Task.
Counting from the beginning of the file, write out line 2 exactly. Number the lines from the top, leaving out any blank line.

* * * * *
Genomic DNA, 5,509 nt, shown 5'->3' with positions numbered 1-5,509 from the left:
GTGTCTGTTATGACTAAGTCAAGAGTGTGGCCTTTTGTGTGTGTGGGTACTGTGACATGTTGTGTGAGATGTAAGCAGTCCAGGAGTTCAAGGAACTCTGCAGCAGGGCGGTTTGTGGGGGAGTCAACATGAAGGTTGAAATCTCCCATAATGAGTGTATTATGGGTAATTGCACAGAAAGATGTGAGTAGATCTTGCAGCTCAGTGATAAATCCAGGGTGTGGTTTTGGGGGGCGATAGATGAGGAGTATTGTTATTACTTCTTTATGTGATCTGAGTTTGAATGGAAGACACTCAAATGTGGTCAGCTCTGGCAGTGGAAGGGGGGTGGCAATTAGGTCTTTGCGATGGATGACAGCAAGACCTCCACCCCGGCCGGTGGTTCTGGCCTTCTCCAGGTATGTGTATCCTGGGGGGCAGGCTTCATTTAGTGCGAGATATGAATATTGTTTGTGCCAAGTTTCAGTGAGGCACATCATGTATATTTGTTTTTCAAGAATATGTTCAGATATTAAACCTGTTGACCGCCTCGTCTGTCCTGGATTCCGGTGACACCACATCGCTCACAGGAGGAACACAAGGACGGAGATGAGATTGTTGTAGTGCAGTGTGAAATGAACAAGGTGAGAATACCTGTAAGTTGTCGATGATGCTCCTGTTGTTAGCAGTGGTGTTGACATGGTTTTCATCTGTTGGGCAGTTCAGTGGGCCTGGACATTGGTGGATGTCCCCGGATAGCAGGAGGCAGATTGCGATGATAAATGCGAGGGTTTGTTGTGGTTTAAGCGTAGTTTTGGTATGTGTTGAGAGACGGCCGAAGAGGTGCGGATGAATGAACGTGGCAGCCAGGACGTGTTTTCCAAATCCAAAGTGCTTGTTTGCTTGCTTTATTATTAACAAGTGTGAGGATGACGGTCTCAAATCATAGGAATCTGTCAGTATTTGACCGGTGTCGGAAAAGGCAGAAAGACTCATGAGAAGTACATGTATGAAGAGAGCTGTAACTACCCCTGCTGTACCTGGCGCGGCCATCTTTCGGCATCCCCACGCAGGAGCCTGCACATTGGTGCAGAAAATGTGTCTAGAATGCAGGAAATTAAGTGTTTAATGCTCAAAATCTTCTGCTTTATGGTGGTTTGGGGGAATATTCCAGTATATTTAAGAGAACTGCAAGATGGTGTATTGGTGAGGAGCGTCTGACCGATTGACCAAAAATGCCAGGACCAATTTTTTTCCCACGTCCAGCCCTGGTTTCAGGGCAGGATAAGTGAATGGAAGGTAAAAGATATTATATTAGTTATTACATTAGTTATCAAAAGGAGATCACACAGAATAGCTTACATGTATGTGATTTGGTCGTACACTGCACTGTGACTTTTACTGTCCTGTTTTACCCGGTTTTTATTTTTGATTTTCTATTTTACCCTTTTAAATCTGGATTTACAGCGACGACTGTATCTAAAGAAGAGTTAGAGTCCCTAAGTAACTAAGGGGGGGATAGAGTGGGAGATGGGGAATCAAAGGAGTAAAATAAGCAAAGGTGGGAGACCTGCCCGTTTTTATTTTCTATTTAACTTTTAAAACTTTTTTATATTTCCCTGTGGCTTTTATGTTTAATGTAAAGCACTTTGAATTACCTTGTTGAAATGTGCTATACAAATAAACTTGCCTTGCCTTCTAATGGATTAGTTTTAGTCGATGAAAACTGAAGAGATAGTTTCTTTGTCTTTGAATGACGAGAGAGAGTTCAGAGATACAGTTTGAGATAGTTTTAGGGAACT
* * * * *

GTGTCTGTTATGACTAAGTCAAGAGTGTGGCCTTTTGTGTGTGTGGGTACTGTGACATGTTGTGTGAGATGTAAGCAGTCCAGGAGTTCAAGGAACTCTGCAGCAGGGCGGTTTGTGGGGGAGTCAACATGAAGGTTGAAATCTCCCATAATGAGTGTATTATGGGTAATTGCACAGAAAGATGTGAGTAGATCTTGCAGCTCAGTGATAAATCCAGGGTGTGGTTTTGGGGGGCGATAGATGAGGAGTATTGTTATTACTTCTTTATGTGATCTGAGTTTGAATGGAAGACACTCAAATGTGGTCAGCTCTGGCAGTGGAAGGGGGGTGGCAATTAGGTCTTTGCGATGGATGACAGCAAGACCTCCACCCCGGCCGGTGGTTCTGGCCTTCTCCAGGTATGTGTATCCTGGGGGGCAGGCTTCATTTAGTGCGAGATATGAATATTGTTTGTGCCAAGTTTCAGTGAGGCACATCATGTATATTTGTTTTTCAAGAATATGTTCAGATATTAAACCTGTTGACCGCCTCGTCTGTCCTGGATTCCGGTGACACCACATCGCTCACAGGAGGAACACAAGGACGGAGATGAGATTGTTGTAGTGCAGTGTGAAATGAACAAGGTGAGAATACCTGTAAGTTGTCGATGATGCTCCTGTTGTTAGCAGTGGTGTTGACATGGTTTTCATCTGTTGGGCAGTTCAGTGGGCCTGGACATTGGTGGATGTCCCCGGATAGCAGGAGGCAGATTGCGATGATAAATGCGAGGGTTTGTTGTGGTTTAAGCGTAGTTTTGGTATGTGTTGAGAGACGGCCGAAGAGGTGCGGATGAATGAACGTGGCAGCCAGGACGTGTTTTCCAAATCCAAAGTGCTTGTTTGCTTGCTTTATTATTAACAAGTGTGAGGATGACGGTCTCAAATCATAGGAATCTGTCAGTATTTGACCGGTGTCGGAAAAGGCAGAAAGACTCATGAGAAGTACATGTATGAAGAGAGCTGTAACTACCCCTGCTGTACCTGGCGCGGCCATCTTTCGGCATCCCCACGCAGGAGCCTGCACATTGGTGCAGAAAATGTGTCTAGAATGCAGGAAATTAAGTGTTTAATGCTCAAAATCTTCTGCTTTATGGTGGTTTGGGGGAATATTCCAGTATATTTAAGAGAACTGCAAGATGGTGTATTGGTGAGGAGCGTCTGACCGATTGACCAAAAATGCCAGGACCAATTTTTTTCCCACGTCCAGCCCTGGTTTCAGGGCAGGATAAGTGAATGGAAGGTAAAAGATATTATATTAGTTATTACATTAGTTATCAAAAGGAGATCACACAGAATAGCTTACATGTATGTGATTTGGTCGTACACTGCACTGTGACTTTTACTGTCCTGTTTTACCCGGTTTTTATTTTTGATTTTCTATTTTACCCTTTTAAATCTGGATTTACAGCGACGACTGTATCTAAAGAAGAGTTAGAGTCCCTAAGTAACTAAGGGGGGGATAGAGTGGGAGATGGGGAATCAAAGGAGTAAAATAAGCAAAGGTGGGAGACCTGCCCGTTTTTATTTTCTATTTAACTTTTAAAACTTTTTTATATTTCCCTGTGGCTTTTATGTTTAATGTAAAGCACTTTGAATTACCTTGTTGAAATGTGCTATACAAATAAACTTGCCTTGCCTTCTAATGGATTAGTTTTAGTCGATGAAAACTGAAGAGATAGTTTCTTTGTCTTTGAATGACGAGAGAGAGTTCAGAGATACAGTTTGAGATAGTTTTAGGGAACT